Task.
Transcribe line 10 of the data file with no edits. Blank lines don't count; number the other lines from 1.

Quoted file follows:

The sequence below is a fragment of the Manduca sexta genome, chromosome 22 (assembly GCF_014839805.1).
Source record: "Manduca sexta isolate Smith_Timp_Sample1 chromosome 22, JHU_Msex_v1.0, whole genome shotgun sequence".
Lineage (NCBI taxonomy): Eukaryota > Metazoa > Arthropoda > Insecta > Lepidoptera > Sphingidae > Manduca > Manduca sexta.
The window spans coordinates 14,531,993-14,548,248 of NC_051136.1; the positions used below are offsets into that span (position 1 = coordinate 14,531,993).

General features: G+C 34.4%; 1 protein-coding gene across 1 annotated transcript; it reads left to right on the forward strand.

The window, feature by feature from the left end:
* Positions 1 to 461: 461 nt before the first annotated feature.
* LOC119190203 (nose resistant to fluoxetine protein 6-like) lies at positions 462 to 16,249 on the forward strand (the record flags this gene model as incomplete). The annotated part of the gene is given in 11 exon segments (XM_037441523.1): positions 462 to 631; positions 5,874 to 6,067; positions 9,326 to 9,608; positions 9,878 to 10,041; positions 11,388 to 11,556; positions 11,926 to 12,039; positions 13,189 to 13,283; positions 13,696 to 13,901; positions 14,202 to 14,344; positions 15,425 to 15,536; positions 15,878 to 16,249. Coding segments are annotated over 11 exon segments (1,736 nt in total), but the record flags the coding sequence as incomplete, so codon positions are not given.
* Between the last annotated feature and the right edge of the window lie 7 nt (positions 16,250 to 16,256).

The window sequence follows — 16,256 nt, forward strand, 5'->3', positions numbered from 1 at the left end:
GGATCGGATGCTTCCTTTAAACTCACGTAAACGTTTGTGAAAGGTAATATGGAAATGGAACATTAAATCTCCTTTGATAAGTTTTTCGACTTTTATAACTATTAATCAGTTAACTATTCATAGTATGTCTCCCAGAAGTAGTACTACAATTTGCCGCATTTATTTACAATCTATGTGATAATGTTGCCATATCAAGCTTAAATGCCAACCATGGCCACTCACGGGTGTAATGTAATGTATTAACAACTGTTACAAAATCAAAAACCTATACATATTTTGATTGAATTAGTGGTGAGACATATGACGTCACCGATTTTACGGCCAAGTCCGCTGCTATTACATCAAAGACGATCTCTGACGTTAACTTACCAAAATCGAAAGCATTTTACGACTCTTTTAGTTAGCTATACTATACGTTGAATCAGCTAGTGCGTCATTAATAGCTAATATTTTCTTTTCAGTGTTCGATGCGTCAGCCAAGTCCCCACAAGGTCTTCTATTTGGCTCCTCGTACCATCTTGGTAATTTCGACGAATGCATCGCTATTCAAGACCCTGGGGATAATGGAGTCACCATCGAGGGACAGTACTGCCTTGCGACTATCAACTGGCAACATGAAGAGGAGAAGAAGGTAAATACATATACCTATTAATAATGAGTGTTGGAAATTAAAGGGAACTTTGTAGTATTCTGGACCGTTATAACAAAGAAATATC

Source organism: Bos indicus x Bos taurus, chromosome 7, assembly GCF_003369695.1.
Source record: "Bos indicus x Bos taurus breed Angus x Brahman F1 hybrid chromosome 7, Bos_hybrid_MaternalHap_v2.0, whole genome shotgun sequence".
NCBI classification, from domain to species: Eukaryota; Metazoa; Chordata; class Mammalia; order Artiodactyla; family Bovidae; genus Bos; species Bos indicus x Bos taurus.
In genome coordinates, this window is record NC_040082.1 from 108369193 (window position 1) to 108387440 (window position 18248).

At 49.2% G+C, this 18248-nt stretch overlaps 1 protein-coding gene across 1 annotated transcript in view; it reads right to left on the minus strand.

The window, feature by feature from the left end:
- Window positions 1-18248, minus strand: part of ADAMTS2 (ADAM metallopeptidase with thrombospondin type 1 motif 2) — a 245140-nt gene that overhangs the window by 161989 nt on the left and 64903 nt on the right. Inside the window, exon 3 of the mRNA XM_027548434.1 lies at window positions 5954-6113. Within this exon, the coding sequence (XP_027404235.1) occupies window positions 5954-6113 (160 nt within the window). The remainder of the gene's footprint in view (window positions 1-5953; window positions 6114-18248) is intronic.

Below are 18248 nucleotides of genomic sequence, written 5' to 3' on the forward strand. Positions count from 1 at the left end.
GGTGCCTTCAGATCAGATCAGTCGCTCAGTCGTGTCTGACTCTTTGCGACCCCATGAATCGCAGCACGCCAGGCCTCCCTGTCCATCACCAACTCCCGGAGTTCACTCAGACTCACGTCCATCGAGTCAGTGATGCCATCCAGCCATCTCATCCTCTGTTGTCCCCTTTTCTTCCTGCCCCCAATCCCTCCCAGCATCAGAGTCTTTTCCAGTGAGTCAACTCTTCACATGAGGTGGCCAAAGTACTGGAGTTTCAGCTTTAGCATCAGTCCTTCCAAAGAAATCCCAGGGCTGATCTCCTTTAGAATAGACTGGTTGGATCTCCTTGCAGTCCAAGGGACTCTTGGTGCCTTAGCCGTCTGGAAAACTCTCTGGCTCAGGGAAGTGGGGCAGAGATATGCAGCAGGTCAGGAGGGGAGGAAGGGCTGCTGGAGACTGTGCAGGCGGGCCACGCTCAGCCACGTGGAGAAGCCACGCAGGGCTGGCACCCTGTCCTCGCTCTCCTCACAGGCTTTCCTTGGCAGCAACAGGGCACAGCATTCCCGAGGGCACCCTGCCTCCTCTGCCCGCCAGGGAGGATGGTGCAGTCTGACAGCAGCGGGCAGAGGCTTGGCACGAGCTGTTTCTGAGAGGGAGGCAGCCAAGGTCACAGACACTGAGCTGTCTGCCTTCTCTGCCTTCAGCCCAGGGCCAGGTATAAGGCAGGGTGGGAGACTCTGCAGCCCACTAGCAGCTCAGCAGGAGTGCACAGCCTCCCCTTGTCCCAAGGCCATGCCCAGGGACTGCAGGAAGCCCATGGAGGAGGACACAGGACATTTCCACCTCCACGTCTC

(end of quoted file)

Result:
The window sequence follows — 16,256 nt, forward strand, 5'->3', positions numbered from 1 at the left end: